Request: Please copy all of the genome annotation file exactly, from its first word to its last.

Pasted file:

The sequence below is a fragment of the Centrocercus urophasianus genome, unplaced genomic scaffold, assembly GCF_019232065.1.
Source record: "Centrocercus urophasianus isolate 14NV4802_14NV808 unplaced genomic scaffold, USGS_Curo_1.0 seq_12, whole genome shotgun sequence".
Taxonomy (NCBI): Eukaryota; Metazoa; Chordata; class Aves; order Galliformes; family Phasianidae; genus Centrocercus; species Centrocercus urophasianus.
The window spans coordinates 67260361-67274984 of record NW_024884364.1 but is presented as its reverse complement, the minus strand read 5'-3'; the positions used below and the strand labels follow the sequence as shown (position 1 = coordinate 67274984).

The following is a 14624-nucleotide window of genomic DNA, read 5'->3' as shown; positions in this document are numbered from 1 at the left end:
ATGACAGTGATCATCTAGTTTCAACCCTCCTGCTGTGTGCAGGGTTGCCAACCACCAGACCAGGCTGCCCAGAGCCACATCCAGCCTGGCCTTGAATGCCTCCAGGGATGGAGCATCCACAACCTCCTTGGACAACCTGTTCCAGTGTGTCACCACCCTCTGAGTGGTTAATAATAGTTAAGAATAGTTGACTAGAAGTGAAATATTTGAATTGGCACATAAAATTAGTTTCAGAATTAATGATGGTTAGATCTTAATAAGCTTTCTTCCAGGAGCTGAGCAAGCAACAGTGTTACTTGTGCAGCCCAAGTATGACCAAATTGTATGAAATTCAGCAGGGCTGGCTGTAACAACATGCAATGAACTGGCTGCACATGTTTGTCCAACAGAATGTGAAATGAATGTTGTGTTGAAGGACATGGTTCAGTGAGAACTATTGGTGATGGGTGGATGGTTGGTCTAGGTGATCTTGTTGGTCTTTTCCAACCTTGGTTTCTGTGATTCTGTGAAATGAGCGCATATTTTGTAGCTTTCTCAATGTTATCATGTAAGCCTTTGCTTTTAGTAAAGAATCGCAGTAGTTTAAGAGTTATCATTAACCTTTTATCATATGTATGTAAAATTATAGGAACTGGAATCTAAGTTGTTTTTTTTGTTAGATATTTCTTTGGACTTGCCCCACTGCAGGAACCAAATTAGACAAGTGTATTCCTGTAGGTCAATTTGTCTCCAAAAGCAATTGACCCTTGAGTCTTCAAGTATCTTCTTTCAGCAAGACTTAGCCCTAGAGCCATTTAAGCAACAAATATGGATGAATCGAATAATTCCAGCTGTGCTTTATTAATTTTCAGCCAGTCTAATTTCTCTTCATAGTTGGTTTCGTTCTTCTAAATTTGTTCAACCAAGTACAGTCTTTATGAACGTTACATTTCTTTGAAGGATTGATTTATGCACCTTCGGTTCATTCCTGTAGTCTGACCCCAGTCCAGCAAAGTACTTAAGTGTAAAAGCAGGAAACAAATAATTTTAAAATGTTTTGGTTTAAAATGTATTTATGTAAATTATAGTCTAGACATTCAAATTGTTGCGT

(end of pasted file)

The sequence below is a fragment of the Centrocercus urophasianus genome, unplaced genomic scaffold, assembly GCF_019232065.1.
Source record: "Centrocercus urophasianus isolate 14NV4802_14NV808 unplaced genomic scaffold, USGS_Curo_1.0 seq_12, whole genome shotgun sequence".
Taxonomy (NCBI): Eukaryota; Metazoa; Chordata; class Aves; order Galliformes; family Phasianidae; genus Centrocercus; species Centrocercus urophasianus.
The window spans coordinates 67260361-67274984 of record NW_024884364.1 but is presented as its reverse complement, the minus strand read 5'-3'; the positions used below and the strand labels follow the sequence as shown (position 1 = coordinate 67274984).

The following is a 14624-nucleotide window of genomic DNA, read 5'->3' as shown; positions in this document are numbered from 1 at the left end:
ATGACAGTGATCATCTAGTTTCAACCCTCCTGCTGTGTGCAGGGTTGCCAACCACCAGACCAGGCTGCCCAGAGCCACATCCAGCCTGGCCTTGAATGCCTCCAGGGATGGAGCATCCACAACCTCCTTGGACAACCTGTTCCAGTGTGTCACCACCCTCTGAGTGGTTAATAATAGTTAAGAATAGTTGACTAGAAGTGAAATATTTGAATTGGCACATAAAATTAGTTTCAGAATTAATGATGGTTAGATCTTAATAAGCTTTCTTCCAGGAGCTGAGCAAGCAACAGTGTTACTTGTGCAGCCCAAGTATGACCAAATTGTATGAAATTCAGCAGGGCTGGCTGTAACAACATGCAATGAACTGGCTGCACATGTTTGTCCAACAGAATGTGAAATGAATGTTGTGTTGAAGGACATGGTTCAGTGAGAACTATTGGTGATGGGTGGATGGTTGGTCTAGGTGATCTTGTTGGTCTTTTCCAACCTTGGTTTCTGTGATTCTGTGAAATGAGCGCATATTTTGTAGCTTTCTCAATGTTATCATGTAAGCCTTTGCTTTTAGTAAAGAATCGCAGTAGTTTAAGAGTTATCATTAACCTTTTATCATATGTATGTAAAATTATAGGAACTGGAATCTAAGTTGTTTTTTTTGTTAGATATTTCTTTGGACTTGCCCCACTGCAGGAACCAAATTAGACAAGTGTATTCCTGTAGGTCAATTTGTCTCCAAAAGCAATTGACCCTTGAGTCTTCAAGTATCTTCTTTCAGCAAGACTTAGCCCTAGAGCCATTTAAGCAACAAATATGGATGAATCGAATAATTCCAGCTGTGCTTTATTAATTTTCAGCCAGTCTAATTTCTCTTCATAGTTGGTTTCGTTCTTCTAAATTTGTTCAACCAAGTACAGTCTTTATGAACGTTACATTTCTTTGAAGGATTGATTTATGCACCTTCGGTTCATTCCTGTAGTCTGACCCCAGTCCAGCAAAGTACTTAAGTGTAAAAGCAGGAAACAAATAATTTTAAAATGTTTTGGTTTAAAATGTATTTATGTAAATTATAGTCTAGACATTCAAATTGTTGCGT